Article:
The letter stored in the core storage KSp is then reduced in a redundancy compressor RK by the redundancy contained therein and is subsequently stored together with the destination address in a magnetic disc storage PSp1 or PSp2 via the disc control PSt. These magnetic disc storages are mass storages which are capable of storing the volume of letters mailed in the area of the exchange in one day. All operations are controlled with a control unit St in the exchange. A redundancy compressor usable herein may be that shown and described in German Pat. No. 2,031,646 dated Jan. 14, 1971 as filed by D. R. Weber and assigned to Dacom, Inc.
During times of little traffic, preferably at night, the stored information is transmitted to the destinations. If a Zip code is given as the destination address, it is first translated, in a translator Umw, to the corresponding call number. Under the control of the program control device Pr, a path is then set up to the desired destination via the interface IF and the junctor Ue, and the stored information is transmitted. By suitable organization in the magnetic disc storage it is possible to read and transmit all information intended for one and the same destination successively after a path has been set up. This results in a sort of "mailbag formation". Depending on the letter volume for individual destinations, it is also possible to set up several paths simultaneously. As seen in FIG. 3, the functions of the Exchange Control (ST), and the Program Control (PR) may be performed by any one of a number of small computers such as the IBM 3704 or 3705; the IBM 370 Model 145; the Digital Equipment PPP8; or the General Automation SPC-16. The interface (IF) shown in FIG. 3, may be any well-known Input/Output control as described in brochures such as that of the IBM 2703, the General Automation SPC-16, the Digital Equipment M Series Modules for Computer Interfacing, or the Digital Equipment M7389, a synchronous Transceiver of the M series interface units.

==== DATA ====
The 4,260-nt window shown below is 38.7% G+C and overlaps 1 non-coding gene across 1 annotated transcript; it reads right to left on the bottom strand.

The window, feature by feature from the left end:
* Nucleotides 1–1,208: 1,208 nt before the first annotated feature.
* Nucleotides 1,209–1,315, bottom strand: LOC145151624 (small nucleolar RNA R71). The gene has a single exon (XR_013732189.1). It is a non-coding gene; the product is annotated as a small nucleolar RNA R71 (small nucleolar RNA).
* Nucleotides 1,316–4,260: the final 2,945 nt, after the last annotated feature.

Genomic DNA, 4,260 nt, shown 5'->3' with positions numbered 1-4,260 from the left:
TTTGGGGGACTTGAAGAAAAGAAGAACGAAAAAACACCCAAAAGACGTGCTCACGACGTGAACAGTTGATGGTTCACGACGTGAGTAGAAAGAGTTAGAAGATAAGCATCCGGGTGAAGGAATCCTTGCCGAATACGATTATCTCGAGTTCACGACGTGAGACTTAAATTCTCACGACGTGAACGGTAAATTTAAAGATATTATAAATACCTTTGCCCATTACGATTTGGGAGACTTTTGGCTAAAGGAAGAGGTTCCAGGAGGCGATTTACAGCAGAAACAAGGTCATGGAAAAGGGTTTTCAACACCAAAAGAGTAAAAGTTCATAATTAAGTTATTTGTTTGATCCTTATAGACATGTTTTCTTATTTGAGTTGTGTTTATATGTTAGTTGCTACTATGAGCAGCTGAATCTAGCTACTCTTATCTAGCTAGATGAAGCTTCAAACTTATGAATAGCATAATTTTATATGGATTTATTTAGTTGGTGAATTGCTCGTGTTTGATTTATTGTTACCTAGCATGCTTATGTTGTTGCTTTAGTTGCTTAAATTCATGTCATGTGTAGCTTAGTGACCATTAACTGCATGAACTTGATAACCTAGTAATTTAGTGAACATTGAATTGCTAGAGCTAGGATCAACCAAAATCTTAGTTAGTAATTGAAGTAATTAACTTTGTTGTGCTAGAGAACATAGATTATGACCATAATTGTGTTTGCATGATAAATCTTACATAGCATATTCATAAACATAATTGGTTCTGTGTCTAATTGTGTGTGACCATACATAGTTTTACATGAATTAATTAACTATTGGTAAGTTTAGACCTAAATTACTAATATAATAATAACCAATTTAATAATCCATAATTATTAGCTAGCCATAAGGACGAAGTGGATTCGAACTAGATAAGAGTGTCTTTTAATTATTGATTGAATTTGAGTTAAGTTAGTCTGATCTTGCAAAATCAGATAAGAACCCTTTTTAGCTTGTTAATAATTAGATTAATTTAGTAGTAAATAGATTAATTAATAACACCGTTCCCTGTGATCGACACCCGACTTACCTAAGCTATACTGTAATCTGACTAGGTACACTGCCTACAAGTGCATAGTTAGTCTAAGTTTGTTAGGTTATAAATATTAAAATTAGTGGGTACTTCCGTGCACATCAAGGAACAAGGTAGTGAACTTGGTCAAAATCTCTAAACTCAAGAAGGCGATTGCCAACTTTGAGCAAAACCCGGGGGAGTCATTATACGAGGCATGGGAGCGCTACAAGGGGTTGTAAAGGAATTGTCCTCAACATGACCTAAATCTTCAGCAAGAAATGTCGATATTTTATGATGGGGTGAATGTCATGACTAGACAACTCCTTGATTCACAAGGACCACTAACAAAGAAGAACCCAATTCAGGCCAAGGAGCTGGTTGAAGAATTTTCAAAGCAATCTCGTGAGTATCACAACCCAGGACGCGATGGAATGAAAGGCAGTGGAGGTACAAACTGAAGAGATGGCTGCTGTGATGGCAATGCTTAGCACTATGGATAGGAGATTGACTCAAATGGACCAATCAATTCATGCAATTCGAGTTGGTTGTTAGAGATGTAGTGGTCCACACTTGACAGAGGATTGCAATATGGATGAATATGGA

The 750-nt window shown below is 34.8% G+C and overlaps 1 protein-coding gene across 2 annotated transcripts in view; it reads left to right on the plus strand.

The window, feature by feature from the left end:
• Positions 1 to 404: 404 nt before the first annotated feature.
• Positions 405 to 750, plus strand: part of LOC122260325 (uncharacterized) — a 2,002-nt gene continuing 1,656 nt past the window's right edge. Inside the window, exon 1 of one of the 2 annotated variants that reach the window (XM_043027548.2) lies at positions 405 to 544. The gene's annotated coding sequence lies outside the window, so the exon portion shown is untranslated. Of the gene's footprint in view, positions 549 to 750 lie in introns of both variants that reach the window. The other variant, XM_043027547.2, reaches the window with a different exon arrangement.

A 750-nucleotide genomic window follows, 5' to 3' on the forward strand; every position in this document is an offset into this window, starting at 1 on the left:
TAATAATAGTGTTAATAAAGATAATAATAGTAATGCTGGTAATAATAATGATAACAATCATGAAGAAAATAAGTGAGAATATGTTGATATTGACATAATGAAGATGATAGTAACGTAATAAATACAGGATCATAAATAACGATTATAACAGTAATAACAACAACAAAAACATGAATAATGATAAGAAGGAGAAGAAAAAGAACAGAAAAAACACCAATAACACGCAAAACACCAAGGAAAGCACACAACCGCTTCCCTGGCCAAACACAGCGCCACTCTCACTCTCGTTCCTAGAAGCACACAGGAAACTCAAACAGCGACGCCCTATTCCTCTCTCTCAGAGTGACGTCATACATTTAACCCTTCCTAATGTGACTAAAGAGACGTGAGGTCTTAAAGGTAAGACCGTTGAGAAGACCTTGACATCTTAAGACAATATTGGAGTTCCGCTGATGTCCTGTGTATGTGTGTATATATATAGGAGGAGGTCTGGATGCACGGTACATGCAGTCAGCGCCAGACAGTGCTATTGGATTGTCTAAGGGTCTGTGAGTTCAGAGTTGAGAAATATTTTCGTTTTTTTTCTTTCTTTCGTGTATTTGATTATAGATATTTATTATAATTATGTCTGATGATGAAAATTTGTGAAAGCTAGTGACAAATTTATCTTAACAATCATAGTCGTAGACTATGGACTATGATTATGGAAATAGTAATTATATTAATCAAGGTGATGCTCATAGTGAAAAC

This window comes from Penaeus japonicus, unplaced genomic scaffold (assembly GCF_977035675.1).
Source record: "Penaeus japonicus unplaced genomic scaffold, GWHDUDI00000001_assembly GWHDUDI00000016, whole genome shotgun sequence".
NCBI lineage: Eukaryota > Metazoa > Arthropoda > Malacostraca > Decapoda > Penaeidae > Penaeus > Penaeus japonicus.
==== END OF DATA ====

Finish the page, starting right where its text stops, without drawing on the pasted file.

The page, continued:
As a rule, the information is passed through modems M1, M2. At the place of destination the incoming "letters" are stored in the magnetic disc storages ESt1 of the exchange and then transmitted to the receiving station ESt, or the receiving station can be dialed direct, with the switching grid being set by the call number.
If traffic falls below predetermined values, traffic-metering devices connected to groups of directional lines of the exchange can send a signal to the storage system. The transmission of "letters" in that direction is then started, and "letters" provided with a special "express" indication are transmitted first. Analogously, a transmission will be interrupted if traffic exceeds a predetermined value.
The letters, printed and sealed at the post office delivery stations during the same day on which they were mailed or during the night and possibly in the early morning hours, are then delivered to the addressees.